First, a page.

"Ook ook!" the Crack Monkey said.
"No no," the voice said. "Not 'ook.' The brown blotters."
"Ook! EE ah! Ah! Ah!" the Crack Monkey screamed.
"Will you settle down!" The voice reprimanded.
"EEk Ooh! Ahk! Ahk! Ahk!" The Crack Monkey yelled. He reached over and picked up the coffee table and held it over his head.
"Put that down!" The voice yelled. The Crack Monkey threw the table and started jumping up and down, tearing large holes in the upholstery of the couch each time he came back down.
"Stop that!" The voice said. The Crack Monkey started flinging dung in random directions.
"Oh for crying out loud," the voice muttered to itself. "I haven't had this problem with a physical being since I tried to communicate with Shirley McClain."
"Hey!" Heroin man yelled. "Quit it, Monkey. You're harshing my buzz."
"Quick, off the stage!" Jack yelled.
Their set finished, the five GC agents ran off the stage. The audience behind them was going nuts, calling for an encore.
"This way," Rhino said.
He lead them out into the field and through the tents to the Slax' tent. When they got there, however, the tent was all but destroyed. Phil was busy hog-tying the Slax with electrical cable. There were two other Slax lying among the ruins of the tent, neither was moving.
"You started without me," Rhino pouted.
"The blotters!" Phil called.
"The blotters," Phil repeated. "The humans who bought the Jelvan shit thought it was some kind of drug. They're selling it in paper blotters."
"So they're selling some bad shit," Carla chuckled. Nobody laughed.
"That's bad," Jack said.
"Why?" Carla asked.
"Jelvan feces contains small-chain peptides that are compatible with human anatomy," Roger offered.
"Which means what?" Carla said.
"Endorphins," Jack told her.
"Ok," she said, "so it's some good shit."
"Too good," Rhino added. "Jelvan peptides are a thousand times stronger than human peptides. Those blotters are a million times more potent than morphine. If the audience starts taking them, they'll go nuts."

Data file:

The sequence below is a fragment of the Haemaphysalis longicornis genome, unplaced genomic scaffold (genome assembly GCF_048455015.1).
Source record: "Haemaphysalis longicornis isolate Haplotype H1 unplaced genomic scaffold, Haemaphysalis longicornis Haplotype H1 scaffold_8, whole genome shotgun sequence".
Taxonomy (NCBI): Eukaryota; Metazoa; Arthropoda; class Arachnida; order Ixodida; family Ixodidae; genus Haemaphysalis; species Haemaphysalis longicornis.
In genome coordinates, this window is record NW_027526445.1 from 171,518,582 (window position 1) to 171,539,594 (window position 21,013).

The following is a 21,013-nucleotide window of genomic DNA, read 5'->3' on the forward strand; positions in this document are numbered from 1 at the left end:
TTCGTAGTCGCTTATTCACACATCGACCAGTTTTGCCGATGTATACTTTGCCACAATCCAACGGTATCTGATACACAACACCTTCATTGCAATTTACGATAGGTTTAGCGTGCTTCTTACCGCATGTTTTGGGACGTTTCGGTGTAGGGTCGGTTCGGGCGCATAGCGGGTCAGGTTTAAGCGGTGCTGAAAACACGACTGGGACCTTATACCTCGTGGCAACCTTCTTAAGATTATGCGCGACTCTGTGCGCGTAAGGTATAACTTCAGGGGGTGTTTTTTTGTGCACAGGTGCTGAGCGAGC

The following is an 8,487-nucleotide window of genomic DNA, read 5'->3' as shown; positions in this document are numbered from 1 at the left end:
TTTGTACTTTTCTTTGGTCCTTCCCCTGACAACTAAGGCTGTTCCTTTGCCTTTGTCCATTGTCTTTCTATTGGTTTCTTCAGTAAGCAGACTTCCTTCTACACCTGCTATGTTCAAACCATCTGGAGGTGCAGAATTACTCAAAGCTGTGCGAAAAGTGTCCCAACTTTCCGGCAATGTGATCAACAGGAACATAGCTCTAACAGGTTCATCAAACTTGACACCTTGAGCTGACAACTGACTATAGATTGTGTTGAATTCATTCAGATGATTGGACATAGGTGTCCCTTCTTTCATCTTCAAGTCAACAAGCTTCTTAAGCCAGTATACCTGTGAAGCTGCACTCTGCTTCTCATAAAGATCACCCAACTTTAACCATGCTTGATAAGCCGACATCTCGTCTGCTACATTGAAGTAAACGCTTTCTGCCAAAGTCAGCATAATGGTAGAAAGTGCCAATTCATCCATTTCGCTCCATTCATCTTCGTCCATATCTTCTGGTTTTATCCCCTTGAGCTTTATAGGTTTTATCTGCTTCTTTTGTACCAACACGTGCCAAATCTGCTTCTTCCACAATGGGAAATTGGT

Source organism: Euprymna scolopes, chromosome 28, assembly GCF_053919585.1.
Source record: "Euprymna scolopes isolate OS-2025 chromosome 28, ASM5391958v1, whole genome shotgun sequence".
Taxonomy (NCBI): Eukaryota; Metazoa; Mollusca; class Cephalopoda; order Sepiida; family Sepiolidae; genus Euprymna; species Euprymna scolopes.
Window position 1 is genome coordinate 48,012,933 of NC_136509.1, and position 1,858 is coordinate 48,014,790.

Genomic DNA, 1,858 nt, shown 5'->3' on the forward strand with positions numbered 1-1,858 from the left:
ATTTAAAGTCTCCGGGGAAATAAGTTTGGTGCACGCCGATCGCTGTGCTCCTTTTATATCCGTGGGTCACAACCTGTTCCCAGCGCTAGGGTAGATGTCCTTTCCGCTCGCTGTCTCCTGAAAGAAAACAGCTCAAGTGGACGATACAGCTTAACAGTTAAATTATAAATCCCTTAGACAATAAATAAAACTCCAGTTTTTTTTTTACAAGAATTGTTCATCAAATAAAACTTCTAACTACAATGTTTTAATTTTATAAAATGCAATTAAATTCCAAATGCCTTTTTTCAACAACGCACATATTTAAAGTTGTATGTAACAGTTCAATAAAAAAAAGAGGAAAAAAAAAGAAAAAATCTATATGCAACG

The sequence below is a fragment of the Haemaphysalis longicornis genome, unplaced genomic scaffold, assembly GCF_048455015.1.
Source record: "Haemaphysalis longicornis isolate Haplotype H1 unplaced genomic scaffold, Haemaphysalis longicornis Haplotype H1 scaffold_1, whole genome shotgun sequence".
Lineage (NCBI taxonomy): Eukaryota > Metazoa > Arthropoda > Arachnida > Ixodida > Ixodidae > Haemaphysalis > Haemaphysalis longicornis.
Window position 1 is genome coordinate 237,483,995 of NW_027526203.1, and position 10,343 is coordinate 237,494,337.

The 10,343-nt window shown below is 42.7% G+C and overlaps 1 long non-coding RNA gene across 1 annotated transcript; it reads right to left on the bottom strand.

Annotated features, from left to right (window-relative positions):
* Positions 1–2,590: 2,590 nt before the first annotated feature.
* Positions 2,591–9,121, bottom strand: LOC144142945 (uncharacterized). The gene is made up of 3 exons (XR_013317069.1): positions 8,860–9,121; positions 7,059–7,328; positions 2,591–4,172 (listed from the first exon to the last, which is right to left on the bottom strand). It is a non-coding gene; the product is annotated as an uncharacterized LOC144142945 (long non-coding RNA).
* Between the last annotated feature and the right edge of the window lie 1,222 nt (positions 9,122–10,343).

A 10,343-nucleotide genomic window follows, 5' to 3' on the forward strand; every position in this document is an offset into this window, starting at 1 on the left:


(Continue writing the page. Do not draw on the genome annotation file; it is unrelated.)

"It'll be chaos," Jack said.
"So how do we stop it?" Carla asked.
"Ah, Ladies and gentlemen," Rhino said into the microphone as he hopped onto the stage. The crews were still busy setting up Dharma's gear, so he had the stage pretty much to himself. "Listen," he said, "the brown blotters are bad. Don't take the brown blotters."
The audience erupted into a mixture of laughter and booing. After a moment, however, a new sound appeared, it was screaming. It spread. Soon the audience was stampeding toward the stage in hysterics. Several members were flailing their arms around aimlessly, smashing whatever they came in contact with.
Rhino looked off stage to the others for help, but found himself looking, instead, at Heroin Man, who was calmly taking the stage. Heroin Man took the microphone from him and set it back in the post. Then he picked up his guitar and a stool and sat them in front of the microphone. Finally, he sat down and started to play.
"Load up on drugs, fling your friends," he sang. "It's fun to douche with cinnamon."
The audience got instantly quiet. Every eye in the place was focused on the stage. People were frozen it various acts of vandalism and violence, their attention snared by his singing.
"She's got big sores and metaphors, oh no I kissed a dirty whore."
"Cheetos, Cheetos, Cheetos, Cheetos," the audience sang in unison. "Cheetos, Cheetos, Cheetos, Cheetos."
"That's amazing," Jack said.
"Yeah," Roger agreed. "I never knew a human could comprehend the difficulty of being a shape shifter and trying to maintain your individuality."
"It's like he's singing about my life," Carla sighed.
"Beh," Phil said. "He's all right."
Several hours later, while the rest of the crew were loading the Jelvan waste in sealed containers, Jack sat down at his desk with a manila folder. Inside was a report from the League of Heroes office in Seattle.
"Heroin Man can cause emotional responses in large numbers of people, making them feel that he truly understands their inner angst," Jack read. "He can also can apport correct bus fair in the currency of any city he happens to be in. He is side-kicked by a drug-addled simian known as 'Crack Monkey,' powers unknown."
"Well," Jack remarked to nobody in particular. "At least he's using his powers to make lots of money rather than for evil."
As he closed the report, he noticed another piece of paper on his desk. He chuckled to himself, then tossed it in the trash. It was a recording contract made out to the Fully-Clothed House Fraus.
"Sir?" the man in the suit said. "Sir, please, it's about your monkey."
"Yeah?" Heroin Man asked. He knew he was in a hotel, but in what city he didn't know. He also didn't know how long he had until his next show, but that's what stage managers were for.
"Sir," the man said again. "There's been a problem with your monkey."
"What?" Heroin Man said, suddenly waking up. "What's wrong? Is he all right?"
"He's fine sir. But, he's ripped all the wall paper off the walls of his room and thrown it out his window and into the pool. And when last I checked, he was attempting to mate with the mini-bar."
"Ah, well then," Heroin man replied, putting his sunglasses back on and laying down again. "That mean's he's calming down. Have a case of Marshmallow Peeps sent up to the room."